The Kyriakos Virgin Bride
Since she was a child, Pandora has been raised in a strict boarding school in the countryside. When she’s courted by a passionate Greek shipping magnate she’s barely just met, she quickly becomes a member of the Kyriakos family. But after a first night that brings her to the pinnacle of joy, she overhears a disconcerting tale: “The Kyriakos heirs must follow family tradition and marry a virgin.” He didn’t love me at all…he only wanted a virgin for his wife! Then Zack finds out the truth: his young twenty-year-old wife made a mistake in her past that turned into a one-night stand…
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©TESSA RADLEY / YUKAKO MIDORI
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- What is wrong with not being a virgin? 3
- JAB 04/15/2015 4 people found the following review helpful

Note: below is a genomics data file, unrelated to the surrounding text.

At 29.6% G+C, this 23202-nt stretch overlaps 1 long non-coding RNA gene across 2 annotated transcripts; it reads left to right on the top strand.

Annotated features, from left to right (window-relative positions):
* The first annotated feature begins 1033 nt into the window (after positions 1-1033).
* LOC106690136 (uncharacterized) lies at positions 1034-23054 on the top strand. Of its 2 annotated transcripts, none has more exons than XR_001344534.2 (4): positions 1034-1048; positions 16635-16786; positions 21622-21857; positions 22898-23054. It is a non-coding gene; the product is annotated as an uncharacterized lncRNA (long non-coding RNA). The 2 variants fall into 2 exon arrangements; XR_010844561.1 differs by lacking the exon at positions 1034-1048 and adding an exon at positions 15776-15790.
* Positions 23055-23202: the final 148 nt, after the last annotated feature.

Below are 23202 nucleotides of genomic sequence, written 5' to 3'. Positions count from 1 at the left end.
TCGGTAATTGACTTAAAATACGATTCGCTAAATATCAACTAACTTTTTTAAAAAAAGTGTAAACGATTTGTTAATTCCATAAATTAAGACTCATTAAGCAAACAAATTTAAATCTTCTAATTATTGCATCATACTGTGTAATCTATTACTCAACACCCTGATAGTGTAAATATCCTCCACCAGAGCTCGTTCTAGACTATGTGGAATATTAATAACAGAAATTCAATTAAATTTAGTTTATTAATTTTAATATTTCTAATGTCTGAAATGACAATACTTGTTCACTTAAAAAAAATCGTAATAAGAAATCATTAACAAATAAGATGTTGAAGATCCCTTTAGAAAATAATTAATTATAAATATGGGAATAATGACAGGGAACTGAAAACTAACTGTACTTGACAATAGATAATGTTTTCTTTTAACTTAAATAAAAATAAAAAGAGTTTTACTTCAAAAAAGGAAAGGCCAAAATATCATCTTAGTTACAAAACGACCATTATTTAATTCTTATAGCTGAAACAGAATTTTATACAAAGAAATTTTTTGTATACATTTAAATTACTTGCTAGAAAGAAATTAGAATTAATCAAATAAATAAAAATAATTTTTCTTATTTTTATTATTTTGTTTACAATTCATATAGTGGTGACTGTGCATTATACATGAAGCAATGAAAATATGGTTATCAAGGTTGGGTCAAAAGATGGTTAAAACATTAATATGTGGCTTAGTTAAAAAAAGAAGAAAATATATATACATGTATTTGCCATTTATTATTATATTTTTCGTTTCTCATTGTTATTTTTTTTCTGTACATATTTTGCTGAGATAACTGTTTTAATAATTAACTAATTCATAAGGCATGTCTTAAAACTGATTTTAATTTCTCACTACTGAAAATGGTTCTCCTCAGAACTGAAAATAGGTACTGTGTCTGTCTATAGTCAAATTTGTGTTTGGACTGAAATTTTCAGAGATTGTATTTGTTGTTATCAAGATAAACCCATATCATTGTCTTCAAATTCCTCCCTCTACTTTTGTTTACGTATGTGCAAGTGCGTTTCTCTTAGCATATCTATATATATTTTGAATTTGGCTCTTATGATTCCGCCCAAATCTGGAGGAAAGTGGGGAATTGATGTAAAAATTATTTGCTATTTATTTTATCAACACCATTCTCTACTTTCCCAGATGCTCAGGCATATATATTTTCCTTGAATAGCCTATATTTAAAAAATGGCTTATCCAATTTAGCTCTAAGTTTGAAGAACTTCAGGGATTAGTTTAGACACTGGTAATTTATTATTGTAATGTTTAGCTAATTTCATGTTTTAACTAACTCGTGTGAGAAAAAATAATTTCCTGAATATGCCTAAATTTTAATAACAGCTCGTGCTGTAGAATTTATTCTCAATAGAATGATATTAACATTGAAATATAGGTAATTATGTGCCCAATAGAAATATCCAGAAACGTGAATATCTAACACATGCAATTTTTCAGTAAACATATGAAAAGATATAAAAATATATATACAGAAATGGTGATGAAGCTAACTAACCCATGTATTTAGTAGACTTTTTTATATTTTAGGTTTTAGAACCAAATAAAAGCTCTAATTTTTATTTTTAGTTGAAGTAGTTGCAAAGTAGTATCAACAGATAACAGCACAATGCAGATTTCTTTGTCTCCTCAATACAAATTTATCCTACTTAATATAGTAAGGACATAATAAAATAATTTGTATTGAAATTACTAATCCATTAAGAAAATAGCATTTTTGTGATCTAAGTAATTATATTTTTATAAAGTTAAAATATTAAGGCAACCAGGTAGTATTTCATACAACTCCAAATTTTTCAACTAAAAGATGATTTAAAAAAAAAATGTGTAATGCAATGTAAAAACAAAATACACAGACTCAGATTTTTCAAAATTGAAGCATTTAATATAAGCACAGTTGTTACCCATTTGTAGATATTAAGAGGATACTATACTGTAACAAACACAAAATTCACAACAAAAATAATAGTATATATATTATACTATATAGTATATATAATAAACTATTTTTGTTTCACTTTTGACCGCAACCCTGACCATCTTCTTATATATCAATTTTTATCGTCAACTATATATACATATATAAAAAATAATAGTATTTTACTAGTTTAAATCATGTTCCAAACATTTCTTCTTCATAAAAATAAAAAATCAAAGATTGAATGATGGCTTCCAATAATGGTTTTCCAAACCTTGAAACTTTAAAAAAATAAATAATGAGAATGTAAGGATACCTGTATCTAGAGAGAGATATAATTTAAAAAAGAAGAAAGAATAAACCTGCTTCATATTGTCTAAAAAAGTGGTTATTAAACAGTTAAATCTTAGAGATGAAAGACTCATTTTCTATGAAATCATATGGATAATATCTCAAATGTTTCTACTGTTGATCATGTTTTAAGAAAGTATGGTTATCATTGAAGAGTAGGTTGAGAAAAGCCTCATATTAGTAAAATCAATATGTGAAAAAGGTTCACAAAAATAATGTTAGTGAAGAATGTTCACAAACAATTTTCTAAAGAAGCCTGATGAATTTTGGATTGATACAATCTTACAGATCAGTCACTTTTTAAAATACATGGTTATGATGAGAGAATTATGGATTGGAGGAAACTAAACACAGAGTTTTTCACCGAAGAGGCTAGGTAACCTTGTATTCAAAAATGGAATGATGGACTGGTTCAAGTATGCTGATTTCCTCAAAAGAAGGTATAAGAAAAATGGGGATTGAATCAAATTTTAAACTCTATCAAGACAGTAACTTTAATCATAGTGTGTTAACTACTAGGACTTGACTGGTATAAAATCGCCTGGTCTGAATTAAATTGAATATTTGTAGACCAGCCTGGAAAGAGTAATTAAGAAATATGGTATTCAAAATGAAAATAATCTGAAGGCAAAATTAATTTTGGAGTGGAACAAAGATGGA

Some books can really make a person mad. The book first starts off sweet because there's a wedding, both bride and groom are happy, however it felt like the whole wedding was going too fast for me because the hero and the heroine met 3 months ago and decided to get married. To me, where is that growing bond and the idea that marriage should be taken seriously? Then it gets ruined because the heroine hears the hero and his friend talking about how his bride must be a virgin in order to keep their company well off and that is what he is looking for in his bride. I did like that the heroine confronted the hero as soon as possible privately. When she asks why the hero married him, he says nice things like physical beauty and pureness. That may seem nice but that isn't what marriage is all about. Really? It's about forming a commitment in the eyes of friends, family, and deity that you want to bind yourself to this one person because of who they are as themselves and not what they have as material and physical gain. Then the heroine and the hero have to play happy husband and wife for two hours. After that, the heroine wants to divorce and the hero takes her away to a private island. They start talking about the whole virgin thing being a family tradition that goes back centuries. What I found ridiculously was the fact that when the heroine asks the hero if he would have married her had he found out that she was virgin: answer is no! Wow! The probability of him being a virgin is low but the woman has to be a virgin. I'm sorry, the woman's body is her own right if she decides to give it away or not to someone before marriage. What I can't believe next is that the heroine told the hero that she wasn't a virgin before the wedding night. The hero should have been able to tell these things, I mean come on. I liked how the heroine made those sentences her last doors to the hero. He so deserved because the first thing he thinks is about making a mistake towards his ancestor's tradition, it's only the heroine's hurt face that comes in second place. I like how the heroine is interacting with some of the people considering the shock she has been through but I didn't get why she didn't take the chance of sending her father a distress email to him when she was on the hero's laptop. Then when the hero first talks with her, she acts all meek. She finally gets back her back bone when it comes to the word "Traditions". Then when she asks if he ever slept with a virgin, he says that he wasn't allowed to take another woman's virginity while on his virgin hunt. They slowly start to reconnect till the hero's sister comes with her creep of a husband who is the heroine's first. That can't be good. The first guy is a totally creep. Then the paparazzi find out about the heroine's lost virginity. They all throw a big fit, I mean really, she has only been with one guy and considering the other people that's practically a virgin. It was the heroine's first who told the press but at least the hero's sister left him. I do like the ending of the couple handling the press.
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